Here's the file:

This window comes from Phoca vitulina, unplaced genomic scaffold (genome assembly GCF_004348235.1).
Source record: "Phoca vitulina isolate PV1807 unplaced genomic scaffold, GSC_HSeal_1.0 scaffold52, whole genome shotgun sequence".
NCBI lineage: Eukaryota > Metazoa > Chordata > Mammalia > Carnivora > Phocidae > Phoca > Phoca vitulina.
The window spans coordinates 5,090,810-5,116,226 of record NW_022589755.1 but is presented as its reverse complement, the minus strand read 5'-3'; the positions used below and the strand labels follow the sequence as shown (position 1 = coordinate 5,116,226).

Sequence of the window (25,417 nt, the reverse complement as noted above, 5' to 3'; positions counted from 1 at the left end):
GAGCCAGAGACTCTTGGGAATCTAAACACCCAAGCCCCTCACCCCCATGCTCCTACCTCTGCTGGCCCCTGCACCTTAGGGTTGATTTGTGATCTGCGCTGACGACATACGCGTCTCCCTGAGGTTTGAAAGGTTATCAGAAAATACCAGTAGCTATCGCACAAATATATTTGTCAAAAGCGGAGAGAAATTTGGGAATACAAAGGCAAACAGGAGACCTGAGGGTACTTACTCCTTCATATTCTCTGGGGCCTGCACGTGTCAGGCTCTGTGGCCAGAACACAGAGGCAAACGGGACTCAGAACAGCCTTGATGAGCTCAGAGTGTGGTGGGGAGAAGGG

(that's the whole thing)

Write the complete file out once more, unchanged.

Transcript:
This window comes from Phoca vitulina, unplaced genomic scaffold (genome assembly GCF_004348235.1).
Source record: "Phoca vitulina isolate PV1807 unplaced genomic scaffold, GSC_HSeal_1.0 scaffold52, whole genome shotgun sequence".
NCBI lineage: Eukaryota > Metazoa > Chordata > Mammalia > Carnivora > Phocidae > Phoca > Phoca vitulina.
The window spans coordinates 5,090,810-5,116,226 of record NW_022589755.1 but is presented as its reverse complement, the minus strand read 5'-3'; the positions used below and the strand labels follow the sequence as shown (position 1 = coordinate 5,116,226).

Sequence of the window (25,417 nt, the reverse complement as noted above, 5' to 3'; positions counted from 1 at the left end):
GAGCCAGAGACTCTTGGGAATCTAAACACCCAAGCCCCTCACCCCCATGCTCCTACCTCTGCTGGCCCCTGCACCTTAGGGTTGATTTGTGATCTGCGCTGACGACATACGCGTCTCCCTGAGGTTTGAAAGGTTATCAGAAAATACCAGTAGCTATCGCACAAATATATTTGTCAAAAGCGGAGAGAAATTTGGGAATACAAAGGCAAACAGGAGACCTGAGGGTACTTACTCCTTCATATTCTCTGGGGCCTGCACGTGTCAGGCTCTGTGGCCAGAACACAGAGGCAAACGGGACTCAGAACAGCCTTGATGAGCTCAGAGTGTGGTGGGGAGAAGGG